I recently saw the movie Selma, and it prompted some thought about the distinction between intending to do something, and foreseeing but not intending to do something. This distinction is a controversial one. Some think it makes all the difference and allows for a variety of actions that would normally be condemned, for example diverting a runaway trolley on to the one rather than the five or bombing civilians in a raid on military targets. Proponents of the Doctrine of Double-Effect affirm this distinction–call this ‘position A.’ Others think it makes no difference; if one foresees a consequence of one’s action, and acts anyway, then one intends to bring about that consequence. Utilitarian ethicists like Henry Sidgwick deny this distinction as does the author of a book I’m reading right now, Ethics Without Intention. Call this ‘position B.’
How does this relate to Selma? Well, here’s my question: did the protesters who marched on Bloody Sunday intend to be violently repressed or did they they merely foresee, but not intend it? (Yes, I realize only a philosopher could be so irreverently pedantic to reflect on such an abstract question in the wake of such a solemn event. For what its worth I shed tears while watching the movie and gasped while reading the first-hand accounts of it afterwards–I didn’t think about this question until later.).
Argument in favor of position A. No, they did not intend to be violently repressed. They intended to to disturb the peace and bring attention to the injustice of being denied the right to vote. The knew full well from experience, however, that they would likely be violently repressed. They made preparations for this. The movie depicts a mock protest where marchers carrying signs are verbally abused, pushed, and their signs violently ripped out of their hands. The principles of nonviolence require such practice, because following them does not come naturally. But even though they prepared for suffering such things, they did not want them to happen, and it makes no sense to intend something without wanting it. Hence, they clearly foresaw that they would be violently repressed, but did not intend it.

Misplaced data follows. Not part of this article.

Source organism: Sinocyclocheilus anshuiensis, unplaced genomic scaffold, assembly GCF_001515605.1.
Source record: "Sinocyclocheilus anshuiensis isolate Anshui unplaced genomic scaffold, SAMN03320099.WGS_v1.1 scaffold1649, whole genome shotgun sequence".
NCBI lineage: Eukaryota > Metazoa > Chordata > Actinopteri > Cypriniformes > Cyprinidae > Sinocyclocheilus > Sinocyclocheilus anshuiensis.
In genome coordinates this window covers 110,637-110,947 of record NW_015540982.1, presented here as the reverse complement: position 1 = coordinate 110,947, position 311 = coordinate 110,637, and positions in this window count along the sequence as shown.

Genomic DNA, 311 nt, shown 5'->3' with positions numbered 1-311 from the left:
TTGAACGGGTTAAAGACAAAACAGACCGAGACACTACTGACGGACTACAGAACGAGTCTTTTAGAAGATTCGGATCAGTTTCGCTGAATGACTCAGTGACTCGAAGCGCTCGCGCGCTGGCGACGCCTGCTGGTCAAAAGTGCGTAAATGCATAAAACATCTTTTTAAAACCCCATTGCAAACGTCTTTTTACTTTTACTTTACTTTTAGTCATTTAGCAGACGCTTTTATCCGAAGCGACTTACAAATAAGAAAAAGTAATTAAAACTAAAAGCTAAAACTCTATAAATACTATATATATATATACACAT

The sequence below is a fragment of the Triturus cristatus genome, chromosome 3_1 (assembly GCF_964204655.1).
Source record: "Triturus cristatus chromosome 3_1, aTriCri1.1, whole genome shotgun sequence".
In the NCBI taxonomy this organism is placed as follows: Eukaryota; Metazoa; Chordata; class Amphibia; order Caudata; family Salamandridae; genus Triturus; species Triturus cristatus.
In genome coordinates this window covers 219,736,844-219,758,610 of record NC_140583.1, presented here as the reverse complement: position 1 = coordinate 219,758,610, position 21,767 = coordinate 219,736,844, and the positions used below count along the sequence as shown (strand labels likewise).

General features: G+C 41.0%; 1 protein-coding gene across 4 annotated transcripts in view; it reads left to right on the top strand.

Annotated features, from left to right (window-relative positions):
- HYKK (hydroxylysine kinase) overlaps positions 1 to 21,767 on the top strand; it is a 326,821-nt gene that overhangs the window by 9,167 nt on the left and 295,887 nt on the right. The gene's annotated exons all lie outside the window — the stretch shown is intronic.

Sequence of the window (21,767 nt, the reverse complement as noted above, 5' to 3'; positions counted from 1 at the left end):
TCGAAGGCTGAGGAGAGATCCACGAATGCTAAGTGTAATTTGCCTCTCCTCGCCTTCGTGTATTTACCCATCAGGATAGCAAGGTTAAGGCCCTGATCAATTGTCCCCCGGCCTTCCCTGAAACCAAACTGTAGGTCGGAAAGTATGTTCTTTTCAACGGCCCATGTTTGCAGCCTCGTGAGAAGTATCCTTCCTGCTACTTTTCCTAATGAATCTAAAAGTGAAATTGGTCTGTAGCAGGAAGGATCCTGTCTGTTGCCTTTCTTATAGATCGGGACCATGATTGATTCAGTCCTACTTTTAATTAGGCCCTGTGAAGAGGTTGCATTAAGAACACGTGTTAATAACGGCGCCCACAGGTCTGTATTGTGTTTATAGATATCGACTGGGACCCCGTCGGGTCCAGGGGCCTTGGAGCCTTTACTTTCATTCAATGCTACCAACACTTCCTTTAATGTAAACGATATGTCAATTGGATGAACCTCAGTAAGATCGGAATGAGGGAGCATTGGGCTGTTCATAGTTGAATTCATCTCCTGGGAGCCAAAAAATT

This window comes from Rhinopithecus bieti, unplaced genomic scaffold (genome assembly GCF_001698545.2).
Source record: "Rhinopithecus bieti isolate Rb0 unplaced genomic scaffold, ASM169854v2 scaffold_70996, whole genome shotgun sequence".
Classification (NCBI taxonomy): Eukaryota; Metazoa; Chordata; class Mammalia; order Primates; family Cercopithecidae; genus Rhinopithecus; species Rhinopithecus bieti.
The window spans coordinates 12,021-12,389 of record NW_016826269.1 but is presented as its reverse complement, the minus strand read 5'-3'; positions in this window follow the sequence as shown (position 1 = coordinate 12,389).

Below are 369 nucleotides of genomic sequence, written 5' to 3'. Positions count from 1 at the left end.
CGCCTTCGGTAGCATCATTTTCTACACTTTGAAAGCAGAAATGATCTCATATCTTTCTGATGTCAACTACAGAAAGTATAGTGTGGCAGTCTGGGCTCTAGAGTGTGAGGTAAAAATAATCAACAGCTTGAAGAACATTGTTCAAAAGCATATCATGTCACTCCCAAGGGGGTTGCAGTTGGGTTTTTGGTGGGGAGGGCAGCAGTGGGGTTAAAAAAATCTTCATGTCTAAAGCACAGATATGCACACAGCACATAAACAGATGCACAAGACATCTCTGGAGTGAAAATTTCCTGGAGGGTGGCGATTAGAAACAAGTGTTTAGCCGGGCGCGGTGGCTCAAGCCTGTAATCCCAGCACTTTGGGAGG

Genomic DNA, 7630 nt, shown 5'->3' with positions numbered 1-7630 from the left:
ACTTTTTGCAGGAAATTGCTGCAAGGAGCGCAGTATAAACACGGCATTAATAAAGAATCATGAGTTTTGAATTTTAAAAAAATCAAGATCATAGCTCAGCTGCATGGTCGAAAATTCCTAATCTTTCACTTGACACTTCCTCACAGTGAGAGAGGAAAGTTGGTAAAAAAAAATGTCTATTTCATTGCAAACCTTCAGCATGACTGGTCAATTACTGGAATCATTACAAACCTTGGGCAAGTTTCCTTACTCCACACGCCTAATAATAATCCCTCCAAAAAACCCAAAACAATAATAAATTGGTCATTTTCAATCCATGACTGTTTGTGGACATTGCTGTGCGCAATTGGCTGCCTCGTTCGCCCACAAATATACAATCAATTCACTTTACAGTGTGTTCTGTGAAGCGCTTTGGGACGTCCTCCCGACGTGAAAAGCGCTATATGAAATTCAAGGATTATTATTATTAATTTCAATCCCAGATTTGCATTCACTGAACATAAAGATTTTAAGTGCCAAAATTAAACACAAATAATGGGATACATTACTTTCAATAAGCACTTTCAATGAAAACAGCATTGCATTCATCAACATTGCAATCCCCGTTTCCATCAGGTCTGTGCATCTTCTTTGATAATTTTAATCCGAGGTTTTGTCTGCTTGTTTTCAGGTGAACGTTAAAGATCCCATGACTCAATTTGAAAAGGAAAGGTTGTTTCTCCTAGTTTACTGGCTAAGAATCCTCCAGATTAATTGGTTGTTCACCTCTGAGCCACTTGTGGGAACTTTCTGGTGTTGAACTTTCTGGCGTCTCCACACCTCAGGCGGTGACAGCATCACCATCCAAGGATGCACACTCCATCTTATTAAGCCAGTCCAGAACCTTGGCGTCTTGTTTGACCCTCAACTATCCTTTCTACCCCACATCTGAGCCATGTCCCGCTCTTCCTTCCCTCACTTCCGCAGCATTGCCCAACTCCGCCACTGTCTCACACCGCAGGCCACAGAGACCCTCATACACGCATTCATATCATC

Argument in favor of position B. The organizers were not naive. They knew that there was a high risk of violent repression, and accurately predicted that Sheriff Clark would act like Sheriff ‘Bull’ Connor of Birmingham. Conor’s infamous attack-dog and fire-hose tactics were nationally televised and evoked great national sympathy for the civil rights movement. Indeed, the movie portrays Dr. King preferring to confront authorities like Clark and Connor instead of those like Laurie Pritchett, an Albany police chief who used nonviolent means to arrest his protesters in Georgia. Old church ladies being beat up by racists cops makes the news. Humane police officers putting up with “agitators” does not. Thus, they intended to be violently repressed, though perhaps not to the extent that they were (who could have foreseen that?), because the national attention drawn to it would serve to further the goals of legal reform.
As with any analysis of action or set of actions, it’s hard to know exactly what is intended and what is not, especially when we start considering the actions of groups. But it seems absurd to conclude that the organizers of the protest on the Edmund Pettis Bridge intended to be beaten bloody. Perhaps this is because they did not foresee being subject to such violence. That is certainly possible. Still its hard to know. After all, it was the death of Jimmy Lee Jackson at the hands of a State Trooper that sparked the Selma march. The organizers certainly had evidence of what the Alabama police were capable of, and yet bravely and peacefully confronted them anyway. That is why we, rightly, valorize them.
All of this is to say, that given the complexities of the event, I cannot say for certain that position B is wrong, but I am inclined to side with position A. Still both sides can agree that the protesters were not intending to be violently repressed per se; rather, they intended to confront their oppressors, draw attention to their oppression, and thereby expose their injustice… until “justice rolls down like waters and righteousness like a mighty stream.”